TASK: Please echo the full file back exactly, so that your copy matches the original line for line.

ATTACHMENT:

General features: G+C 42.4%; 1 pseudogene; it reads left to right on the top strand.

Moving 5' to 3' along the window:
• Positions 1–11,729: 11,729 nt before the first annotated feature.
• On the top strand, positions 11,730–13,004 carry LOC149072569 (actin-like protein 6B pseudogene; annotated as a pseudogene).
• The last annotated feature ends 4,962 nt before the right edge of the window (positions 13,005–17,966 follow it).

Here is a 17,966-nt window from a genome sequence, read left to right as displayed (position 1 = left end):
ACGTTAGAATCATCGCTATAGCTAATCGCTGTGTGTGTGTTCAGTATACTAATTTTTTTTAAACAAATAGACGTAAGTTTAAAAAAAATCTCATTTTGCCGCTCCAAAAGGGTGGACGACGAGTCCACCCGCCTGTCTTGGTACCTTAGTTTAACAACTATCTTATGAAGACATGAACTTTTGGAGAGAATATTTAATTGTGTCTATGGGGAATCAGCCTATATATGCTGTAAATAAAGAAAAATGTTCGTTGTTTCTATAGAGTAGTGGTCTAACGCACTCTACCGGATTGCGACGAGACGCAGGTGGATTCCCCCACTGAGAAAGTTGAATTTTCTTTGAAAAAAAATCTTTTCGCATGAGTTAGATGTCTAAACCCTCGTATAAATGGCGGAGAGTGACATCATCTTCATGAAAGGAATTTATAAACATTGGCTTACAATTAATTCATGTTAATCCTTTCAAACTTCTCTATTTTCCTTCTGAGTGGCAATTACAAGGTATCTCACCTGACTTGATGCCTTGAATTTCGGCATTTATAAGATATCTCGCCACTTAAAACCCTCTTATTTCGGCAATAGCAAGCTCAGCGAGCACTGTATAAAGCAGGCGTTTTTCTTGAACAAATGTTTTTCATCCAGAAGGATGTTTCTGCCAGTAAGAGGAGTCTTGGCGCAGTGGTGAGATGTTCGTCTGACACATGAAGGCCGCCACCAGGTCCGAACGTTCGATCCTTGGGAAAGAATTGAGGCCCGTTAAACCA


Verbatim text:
General features: G+C 42.4%; 1 pseudogene; it reads left to right on the top strand.

Moving 5' to 3' along the window:
• Positions 1–11,729: 11,729 nt before the first annotated feature.
• On the top strand, positions 11,730–13,004 carry LOC149072569 (actin-like protein 6B pseudogene; annotated as a pseudogene).
• The last annotated feature ends 4,962 nt before the right edge of the window (positions 13,005–17,966 follow it).

Here is a 17,966-nt window from a genome sequence, read left to right as displayed (position 1 = left end):
ACGTTAGAATCATCGCTATAGCTAATCGCTGTGTGTGTGTTCAGTATACTAATTTTTTTTAAACAAATAGACGTAAGTTTAAAAAAAATCTCATTTTGCCGCTCCAAAAGGGTGGACGACGAGTCCACCCGCCTGTCTTGGTACCTTAGTTTAACAACTATCTTATGAAGACATGAACTTTTGGAGAGAATATTTAATTGTGTCTATGGGGAATCAGCCTATATATGCTGTAAATAAAGAAAAATGTTCGTTGTTTCTATAGAGTAGTGGTCTAACGCACTCTACCGGATTGCGACGAGACGCAGGTGGATTCCCCCACTGAGAAAGTTGAATTTTCTTTGAAAAAAAATCTTTTCGCATGAGTTAGATGTCTAAACCCTCGTATAAATGGCGGAGAGTGACATCATCTTCATGAAAGGAATTTATAAACATTGGCTTACAATTAATTCATGTTAATCCTTTCAAACTTCTCTATTTTCCTTCTGAGTGGCAATTACAAGGTATCTCACCTGACTTGATGCCTTGAATTTCGGCATTTATAAGATATCTCGCCACTTAAAACCCTCTTATTTCGGCAATAGCAAGCTCAGCGAGCACTGTATAAAGCAGGCGTTTTTCTTGAACAAATGTTTTTCATCCAGAAGGATGTTTCTGCCAGTAAGAGGAGTCTTGGCGCAGTGGTGAGATGTTCGTCTGACACATGAAGGCCGCCACCAGGTCCGAACGTTCGATCCTTGGGAAAGAATTGAGGCCCGTTAAACCA